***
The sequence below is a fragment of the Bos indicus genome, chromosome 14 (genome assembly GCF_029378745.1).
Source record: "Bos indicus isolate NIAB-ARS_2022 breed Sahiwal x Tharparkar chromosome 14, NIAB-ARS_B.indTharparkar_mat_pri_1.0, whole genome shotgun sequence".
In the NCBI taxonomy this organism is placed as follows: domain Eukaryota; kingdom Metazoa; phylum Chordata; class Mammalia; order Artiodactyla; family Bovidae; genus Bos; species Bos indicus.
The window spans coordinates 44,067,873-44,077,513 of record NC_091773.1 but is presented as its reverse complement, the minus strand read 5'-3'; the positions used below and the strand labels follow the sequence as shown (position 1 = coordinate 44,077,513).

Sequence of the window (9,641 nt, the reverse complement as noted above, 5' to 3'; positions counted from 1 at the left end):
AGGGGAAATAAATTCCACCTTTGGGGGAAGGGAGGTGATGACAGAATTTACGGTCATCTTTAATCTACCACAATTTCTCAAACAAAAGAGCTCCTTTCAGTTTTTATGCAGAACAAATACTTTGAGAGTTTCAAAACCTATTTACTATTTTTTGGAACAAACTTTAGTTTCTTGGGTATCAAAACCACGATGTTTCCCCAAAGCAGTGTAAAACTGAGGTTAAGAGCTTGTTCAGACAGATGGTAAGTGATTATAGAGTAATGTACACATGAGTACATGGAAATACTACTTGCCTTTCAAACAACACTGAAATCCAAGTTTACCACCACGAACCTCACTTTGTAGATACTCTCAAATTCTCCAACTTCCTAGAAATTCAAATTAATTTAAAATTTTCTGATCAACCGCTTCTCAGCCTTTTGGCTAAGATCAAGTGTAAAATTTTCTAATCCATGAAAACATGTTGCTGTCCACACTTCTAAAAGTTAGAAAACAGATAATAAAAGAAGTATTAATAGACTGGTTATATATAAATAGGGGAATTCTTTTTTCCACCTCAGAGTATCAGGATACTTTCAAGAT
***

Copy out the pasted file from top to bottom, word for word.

The sequence below is a fragment of the Bos indicus genome, chromosome 14 (genome assembly GCF_029378745.1).
Source record: "Bos indicus isolate NIAB-ARS_2022 breed Sahiwal x Tharparkar chromosome 14, NIAB-ARS_B.indTharparkar_mat_pri_1.0, whole genome shotgun sequence".
In the NCBI taxonomy this organism is placed as follows: domain Eukaryota; kingdom Metazoa; phylum Chordata; class Mammalia; order Artiodactyla; family Bovidae; genus Bos; species Bos indicus.
The window spans coordinates 44,067,873-44,077,513 of record NC_091773.1 but is presented as its reverse complement, the minus strand read 5'-3'; the positions used below and the strand labels follow the sequence as shown (position 1 = coordinate 44,077,513).

Sequence of the window (9,641 nt, the reverse complement as noted above, 5' to 3'; positions counted from 1 at the left end):
AGGGGAAATAAATTCCACCTTTGGGGGAAGGGAGGTGATGACAGAATTTACGGTCATCTTTAATCTACCACAATTTCTCAAACAAAAGAGCTCCTTTCAGTTTTTATGCAGAACAAATACTTTGAGAGTTTCAAAACCTATTTACTATTTTTTGGAACAAACTTTAGTTTCTTGGGTATCAAAACCACGATGTTTCCCCAAAGCAGTGTAAAACTGAGGTTAAGAGCTTGTTCAGACAGATGGTAAGTGATTATAGAGTAATGTACACATGAGTACATGGAAATACTACTTGCCTTTCAAACAACACTGAAATCCAAGTTTACCACCACGAACCTCACTTTGTAGATACTCTCAAATTCTCCAACTTCCTAGAAATTCAAATTAATTTAAAATTTTCTGATCAACCGCTTCTCAGCCTTTTGGCTAAGATCAAGTGTAAAATTTTCTAATCCATGAAAACATGTTGCTGTCCACACTTCTAAAAGTTAGAAAACAGATAATAAAAGAAGTATTAATAGACTGGTTATATATAAATAGGGGAATTCTTTTTTCCACCTCAGAGTATCAGGATACTTTCAAGAT